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College of Engineering Data Shows Successful Impact of Flipped Classrooms

In the flipped classroom, there are more opportunities for student-faculty interaction
In the flipped classroom, there are more opportunities for student-faculty interaction.

Data from Villanova University's College of Engineering shows that flipped classrooms have positively impacted student performance. Flipped classrooms were introduced in four introductory sophomore engineering courses last academic year at Villanova, and the College is expanding that to eight classes for the fall of 2014.

“Achieving academic distinction by being recognized as a leading engineering college in the transformation of engineering education in the U.S.,” has long been the vision of Gary A. Gabriele, PhD, Drosdick Endowed Dean, Villanova University College of Engineering. That transformative vision calls for classroom and lab experiences that emphasize student responsibility for their learning with faculty focused on mentoring, as well as increased opportunities for students to experience the professional practice of engineering. The College of Engineering took a major step toward a new approach to classroom learning by introducing the flipped classroom model.

What Is a Flipped Classroom?

The flipped classroom, also known as the inverted classroom, shifts the focus from one-directional lectures filled with facts, theories and equations, to one that is problem-based, real-world oriented and experiential. In a flipped classroom, basic knowledge is covered outside of class time. Instructors may record lecture material and provide downloadable notes or visuals, and students are accountable for reviewing the material on their own time. Not only does this require students to take responsibility for their own learning, but it frees up valuable class time for inquiry based tasks and greater interaction between faculty and students.

The College of Engineering Experiment

In 2013–2014, the College flipped four fundamental courses. Introduction to Electronics and Analog Electronics (Electrical and Computer Engineering), and Statics and Solid Mechanics (Mechanical) both chose to introduce the inverted approach in specific course modules, while Mechanics I (Civil Engineering) and Thermodynamics II (Chemical Engineering) fully inverted their classes for the entire semester.

A complete transformation was found to be more effective, according to Randy Weinstein, PhD, Associate Dean of Academic Affairs. “The inverted classroom should be introduced at the very beginning of a course and maintained throughout so students can adjust to a new style of learning,” he explains. And, it is an adjustment. Students initially grumble about what they perceive to be additional work, but ultimately acknowledge that they learn more in the process, and the work load is just shifted, not increased substantially. Instructors also are hesitant about the new approach. “Faculty are tentative because it requires extra time to prepare and record material. They also are concerned that their courses will receive lower ratings from students because they have to work harder,” says Dr. Weinstein. “They question whether students are really learning more or more effectively,” he adds. To that question, Dr. Weinstein answers “yes.”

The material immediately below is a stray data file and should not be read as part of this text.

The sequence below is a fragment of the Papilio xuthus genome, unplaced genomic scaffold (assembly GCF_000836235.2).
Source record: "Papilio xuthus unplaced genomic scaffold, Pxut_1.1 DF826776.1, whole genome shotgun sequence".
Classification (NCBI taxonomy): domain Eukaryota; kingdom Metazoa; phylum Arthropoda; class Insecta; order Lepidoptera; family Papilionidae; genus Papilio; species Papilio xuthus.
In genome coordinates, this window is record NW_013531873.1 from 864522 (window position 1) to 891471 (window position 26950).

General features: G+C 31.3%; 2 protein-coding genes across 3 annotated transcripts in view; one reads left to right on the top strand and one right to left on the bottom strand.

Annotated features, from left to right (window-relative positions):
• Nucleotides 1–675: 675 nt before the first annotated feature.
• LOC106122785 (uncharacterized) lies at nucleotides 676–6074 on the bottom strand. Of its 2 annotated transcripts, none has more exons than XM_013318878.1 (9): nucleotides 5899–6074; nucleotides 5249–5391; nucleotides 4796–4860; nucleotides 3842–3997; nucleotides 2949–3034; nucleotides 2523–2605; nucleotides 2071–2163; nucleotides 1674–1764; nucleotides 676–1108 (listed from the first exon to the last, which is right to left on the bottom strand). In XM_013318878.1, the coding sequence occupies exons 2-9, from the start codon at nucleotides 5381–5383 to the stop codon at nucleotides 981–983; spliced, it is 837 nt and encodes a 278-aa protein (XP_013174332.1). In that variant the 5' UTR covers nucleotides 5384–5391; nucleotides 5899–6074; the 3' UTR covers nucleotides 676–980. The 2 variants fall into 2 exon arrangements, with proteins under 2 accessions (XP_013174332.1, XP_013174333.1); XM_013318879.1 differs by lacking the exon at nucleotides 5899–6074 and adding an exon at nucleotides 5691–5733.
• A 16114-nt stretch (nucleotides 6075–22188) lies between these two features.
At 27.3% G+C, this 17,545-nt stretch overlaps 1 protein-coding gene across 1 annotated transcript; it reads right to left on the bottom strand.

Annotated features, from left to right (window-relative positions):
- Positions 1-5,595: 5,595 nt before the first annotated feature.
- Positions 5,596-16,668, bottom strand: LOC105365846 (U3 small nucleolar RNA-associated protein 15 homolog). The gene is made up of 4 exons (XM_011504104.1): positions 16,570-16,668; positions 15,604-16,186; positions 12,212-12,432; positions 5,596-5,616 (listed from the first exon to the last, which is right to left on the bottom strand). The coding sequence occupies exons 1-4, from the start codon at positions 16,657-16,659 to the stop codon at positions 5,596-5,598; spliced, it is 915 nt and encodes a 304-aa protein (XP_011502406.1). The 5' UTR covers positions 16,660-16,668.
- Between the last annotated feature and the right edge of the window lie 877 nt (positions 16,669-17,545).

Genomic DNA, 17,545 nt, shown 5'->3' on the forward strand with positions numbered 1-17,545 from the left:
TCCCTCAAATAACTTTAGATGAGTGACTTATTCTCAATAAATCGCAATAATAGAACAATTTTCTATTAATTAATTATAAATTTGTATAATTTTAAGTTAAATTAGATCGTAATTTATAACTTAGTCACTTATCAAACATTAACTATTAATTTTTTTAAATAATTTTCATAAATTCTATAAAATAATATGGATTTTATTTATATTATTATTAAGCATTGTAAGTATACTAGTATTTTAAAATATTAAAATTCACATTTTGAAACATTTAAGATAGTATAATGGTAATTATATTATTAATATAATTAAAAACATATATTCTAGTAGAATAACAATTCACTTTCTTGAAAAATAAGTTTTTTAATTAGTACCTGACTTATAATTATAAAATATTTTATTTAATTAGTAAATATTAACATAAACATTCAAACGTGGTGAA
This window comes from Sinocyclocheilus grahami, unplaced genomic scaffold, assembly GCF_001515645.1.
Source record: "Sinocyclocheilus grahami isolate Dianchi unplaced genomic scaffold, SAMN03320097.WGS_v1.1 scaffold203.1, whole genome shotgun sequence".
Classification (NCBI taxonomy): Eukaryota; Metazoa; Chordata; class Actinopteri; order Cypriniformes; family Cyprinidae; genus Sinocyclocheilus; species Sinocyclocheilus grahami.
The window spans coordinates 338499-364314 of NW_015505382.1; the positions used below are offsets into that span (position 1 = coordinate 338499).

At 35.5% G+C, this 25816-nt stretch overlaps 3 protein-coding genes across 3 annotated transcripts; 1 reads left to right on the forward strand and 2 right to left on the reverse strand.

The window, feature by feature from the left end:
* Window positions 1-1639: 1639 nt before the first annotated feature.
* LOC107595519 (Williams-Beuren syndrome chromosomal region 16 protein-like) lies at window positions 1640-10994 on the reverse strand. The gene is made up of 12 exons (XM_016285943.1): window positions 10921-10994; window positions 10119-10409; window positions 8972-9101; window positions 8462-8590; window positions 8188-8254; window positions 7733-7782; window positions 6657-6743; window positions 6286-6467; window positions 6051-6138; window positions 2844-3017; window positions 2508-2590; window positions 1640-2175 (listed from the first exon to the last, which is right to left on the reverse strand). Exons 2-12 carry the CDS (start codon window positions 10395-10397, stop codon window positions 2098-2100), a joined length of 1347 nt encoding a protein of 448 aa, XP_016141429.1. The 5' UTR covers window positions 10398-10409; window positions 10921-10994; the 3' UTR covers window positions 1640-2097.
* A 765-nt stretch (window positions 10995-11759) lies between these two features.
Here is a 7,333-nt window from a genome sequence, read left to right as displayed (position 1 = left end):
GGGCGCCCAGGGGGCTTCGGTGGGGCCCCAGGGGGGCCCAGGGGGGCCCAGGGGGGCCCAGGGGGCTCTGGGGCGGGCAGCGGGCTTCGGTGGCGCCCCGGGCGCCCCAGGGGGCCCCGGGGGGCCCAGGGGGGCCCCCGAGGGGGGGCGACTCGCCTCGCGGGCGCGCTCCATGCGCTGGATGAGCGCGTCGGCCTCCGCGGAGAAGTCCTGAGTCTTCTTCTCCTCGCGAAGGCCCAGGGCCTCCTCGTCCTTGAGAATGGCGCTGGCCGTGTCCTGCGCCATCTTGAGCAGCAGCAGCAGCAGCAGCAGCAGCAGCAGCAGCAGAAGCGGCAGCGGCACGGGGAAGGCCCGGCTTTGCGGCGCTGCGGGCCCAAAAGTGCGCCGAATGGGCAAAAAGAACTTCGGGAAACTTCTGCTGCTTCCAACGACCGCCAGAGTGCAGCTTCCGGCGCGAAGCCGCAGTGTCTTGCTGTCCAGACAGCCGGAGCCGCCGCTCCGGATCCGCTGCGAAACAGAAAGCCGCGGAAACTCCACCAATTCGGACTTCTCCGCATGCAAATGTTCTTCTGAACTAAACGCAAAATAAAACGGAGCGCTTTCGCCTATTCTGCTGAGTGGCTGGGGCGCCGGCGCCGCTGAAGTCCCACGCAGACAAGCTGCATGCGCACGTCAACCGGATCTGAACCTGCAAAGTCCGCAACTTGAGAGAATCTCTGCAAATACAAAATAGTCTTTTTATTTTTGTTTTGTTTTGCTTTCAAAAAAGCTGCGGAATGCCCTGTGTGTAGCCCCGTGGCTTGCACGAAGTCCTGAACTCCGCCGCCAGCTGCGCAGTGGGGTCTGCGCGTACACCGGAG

For his own Thermodynamics II course, Dr. Weinstein compared course and teacher survey responses averaged from five sections between fall 2010–2012 (traditional lectures), to those averaged from two sections in fall 2013 (flipped). When asked a series of more than 20 survey questions gauging course value, quality of teaching and course material, the inverted classroom outscored or equaled the score of the traditional approach. In no case did the inverted classroom result in a lower score.

Most importantly, impressive results were seen in student grades and enhanced material comprehension. The chart below indicates that students whose grades represented the bottom third of the class average, showed the greatest improvement in the flipped classroom (nearly a 7 percent increase). The class average as a whole increased more than 2 percent.




Class avg.



Top 1/3 class avg.



Bottom 1/3 class avg.




With the use of technology, the course instructor is able to determine whether students are participating in the online learning that is required of them. The number of views per day, and even the hour at which they’re most engaged, can be tracked. The performance of individual students can be compared to the number of times they view the material (though, at this point, the amount of time spent watching was not measured). When a certain lecture receives considerably more views than others, the instructor can infer that this particular material was more challenging and may require more time to review and discuss in the classroom. “The ability to review, pause and rewind the recorded material as often as needed, is another tremendous advantage of the inverted classroom,” says Dr. Weinstein. It is also the benefit most cited by students in their surveys.

Moving Forward

Students who experienced this new learning method in Mechanics I will move to Mechanics II, which will be delivered in the same manner. “That will give us an even better picture of how well students are learning via this method,” notes Dr. Weinstein. In the next academic year, four additional flipping projects will be implemented, bringing the total to eight and increasing the opportunities for assessment. Dr. Weinstein estimates that within five or six years, the majority of freshmen, sophomore and early junior year courses will be inverted. “This is the future of engineering education,” he says.

Credit: Article from College of Engineering's Villanova Engineering Update (VEU)